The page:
Learn this quick fix and use sunscreen correctly
According to scientists, most of us don’t use sunscreen correctly.
This is putting you at serious risk of developing skin damage. At its most severe, this could be in the form of DNA damage, the basis of most skin cancers.
As you can imagine, sun protection is a highly regulated and tested area of cosmetics.
At LifeJacket, we spend thousands upon thousands of pounds on testing to ensure all our products meet the necessary levels stipulated by European regulations. We have to keep you protected at all costs. That’s our promise after all.
When these tests take place, the lab guys smear the products onto human skin or onto a microscope slide, depending on the type of test. They then run their analysis and give us the nod (or not). The test results serve to confirm the SPF and UVA ratings of our products.
The Golden Rule
This is the critical point.
The lab test protocol is to use 2 milligrams per centimetre squared. Obviously that means nothing to anybody. It’s basically one teaspoon per body part. For those in doubt, your face is one body part. An arm is one body part. Your chest is one body part. And so on…
According to studies, the amount used in the lab to carry out these tests and to provide these readings is not really consistent with what we tend to use in reality when we’re applying sun cream to our own skin.
In very simple terms, we’re not using the correct dose.
The ‘correct’ dose is what gives a sun protection product its ratings. So, under dose and you’re basically watering down the effectiveness of your sun cream product.
Studies show that most of us only use 0.75 milligrams per centimetre squared. That’s less than half the amount we should be using.
In a study published in the journal, Acta Dermato-Venereologica, scientists tested the impact on the skin of precisely this issue: sunscreen application based on lab dosage and sunscreen application based on ‘human’ dosage, if you can call it that.
Volunteers received ultraviolet radiation doses and skin biopsies were taken immediately after exposure.
The biopsies showed that the group who wore sunscreen at the lab dosage had the most significant protection from skin damage, even after being exposed to high doses of UV over several days, compared with those who wore a more typical, thin layer of sunscreen.
Think of sunscreen like a cardboard box
Bear with me here but I have an analogy that might explain what this all means.
If you were stranded and caught in a downpour but you saw a cardboard box and put it over your head, it would probably stop you getting wet for about 30 minutes before it collapsed and broke, offering no cover from the rain. You’d get soaked pretty quickly once that happened.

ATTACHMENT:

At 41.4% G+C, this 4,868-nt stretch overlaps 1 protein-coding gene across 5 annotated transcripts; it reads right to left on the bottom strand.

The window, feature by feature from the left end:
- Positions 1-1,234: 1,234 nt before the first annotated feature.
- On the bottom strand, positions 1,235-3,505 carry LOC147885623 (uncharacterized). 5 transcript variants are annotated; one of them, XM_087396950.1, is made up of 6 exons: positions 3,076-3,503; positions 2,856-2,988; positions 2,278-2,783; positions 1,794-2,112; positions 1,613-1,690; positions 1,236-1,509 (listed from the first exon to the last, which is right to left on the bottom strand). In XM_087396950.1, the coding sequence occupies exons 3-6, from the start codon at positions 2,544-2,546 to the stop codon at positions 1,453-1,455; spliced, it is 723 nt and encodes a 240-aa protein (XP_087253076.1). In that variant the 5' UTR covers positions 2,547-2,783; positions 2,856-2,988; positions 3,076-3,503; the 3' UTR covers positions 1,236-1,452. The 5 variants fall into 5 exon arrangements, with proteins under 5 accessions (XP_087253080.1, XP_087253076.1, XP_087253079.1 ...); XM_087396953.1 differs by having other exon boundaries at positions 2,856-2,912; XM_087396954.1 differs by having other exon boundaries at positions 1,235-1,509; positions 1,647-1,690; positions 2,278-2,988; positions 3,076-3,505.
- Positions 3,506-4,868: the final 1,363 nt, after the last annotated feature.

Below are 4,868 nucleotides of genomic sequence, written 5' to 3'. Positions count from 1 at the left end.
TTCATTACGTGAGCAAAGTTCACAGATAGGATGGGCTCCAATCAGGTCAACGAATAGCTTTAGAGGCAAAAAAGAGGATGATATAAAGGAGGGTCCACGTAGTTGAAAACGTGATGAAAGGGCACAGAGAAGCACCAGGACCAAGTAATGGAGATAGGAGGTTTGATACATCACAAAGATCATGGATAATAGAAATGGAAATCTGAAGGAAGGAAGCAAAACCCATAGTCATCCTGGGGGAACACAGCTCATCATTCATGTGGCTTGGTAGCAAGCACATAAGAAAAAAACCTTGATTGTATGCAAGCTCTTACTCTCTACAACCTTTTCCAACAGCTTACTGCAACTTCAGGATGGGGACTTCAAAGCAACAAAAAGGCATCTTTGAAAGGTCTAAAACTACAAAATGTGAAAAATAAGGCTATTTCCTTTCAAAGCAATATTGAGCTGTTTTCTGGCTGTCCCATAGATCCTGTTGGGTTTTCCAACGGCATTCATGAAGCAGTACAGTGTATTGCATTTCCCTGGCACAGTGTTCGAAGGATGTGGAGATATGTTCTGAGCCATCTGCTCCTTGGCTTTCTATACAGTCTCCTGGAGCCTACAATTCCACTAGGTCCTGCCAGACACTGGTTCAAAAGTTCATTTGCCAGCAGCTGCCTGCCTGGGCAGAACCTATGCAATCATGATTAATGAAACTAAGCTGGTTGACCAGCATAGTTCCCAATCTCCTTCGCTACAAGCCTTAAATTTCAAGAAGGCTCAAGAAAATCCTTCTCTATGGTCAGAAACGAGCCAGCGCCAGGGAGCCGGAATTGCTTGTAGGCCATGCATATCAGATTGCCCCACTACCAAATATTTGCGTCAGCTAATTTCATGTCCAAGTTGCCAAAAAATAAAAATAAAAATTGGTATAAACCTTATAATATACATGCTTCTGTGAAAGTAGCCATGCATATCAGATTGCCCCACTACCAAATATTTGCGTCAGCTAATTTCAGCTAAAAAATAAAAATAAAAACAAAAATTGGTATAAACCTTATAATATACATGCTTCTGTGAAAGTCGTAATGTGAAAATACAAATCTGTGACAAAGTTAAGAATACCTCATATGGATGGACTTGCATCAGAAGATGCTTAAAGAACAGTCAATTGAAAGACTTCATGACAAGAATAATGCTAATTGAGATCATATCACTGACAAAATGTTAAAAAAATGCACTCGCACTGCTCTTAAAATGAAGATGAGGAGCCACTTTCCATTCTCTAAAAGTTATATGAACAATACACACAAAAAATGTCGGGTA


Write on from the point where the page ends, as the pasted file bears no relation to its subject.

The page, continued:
Now imagine the same situation but all you can find is a sheet of baking paper. You hold it above your head and it would probably keep you dry for 2-3 minutes at best.
In my ridiculous story, swap the rain for sun and the cardboard box and baking paper for sunscreen.
We’re all using baking paper not cardboard. And it isn’t protecting us for long enough.
Some quick math….
If you pick up a product that is SPF 30 and instead of using a teaspoon for each body part, you use half a teaspoon, you’re basically halving the rating. So SPF 30 becomes SPF 15 (cardboard box vs. paper).
This is crude but you get the point.
It’s important to understand what SPF truly means here…
SPF is a multiple of burn time. If you burn in 5 minutes without protection, an SPF 30 product will protect you for 30 x 5 = 150 minutes. But if you haven’t used enough, you’ve effectively halved the SPF rating (in my example above). In this situation, you’re only getting 15 x 5 = 75 minutes of protection.
You can quickly see the problem.
Now you probably understand why you burnt last summer when you thought you’d put on sunscreen. Either you hadn’t put on enough or you stayed outside for longer than the amount used was protecting you for.
Why does all this matter?
Sun burn is serious. Five sun burns in a lifetime doubles your risk of skin cancer.
The sun is also responsible for 80% of ageing. Protecting your skin at the correct dosage will help reduce the impact sun can have on wrinkles, dark spots, cataracts and other skin damage.
Please fix this now.
Use the correct dosage: one teaspoon per body part.
If in doubt, use a higher SPF rated product just in case you use too little or accidentally cover one area too lightly. And don’t forget shade, clothing and a hat offer physical protection that can take this conundrum away, but I concede they’re not always 100% practical.
This is tedious but you know it makes sense. It’s the sensible move for your long-term health and for your family.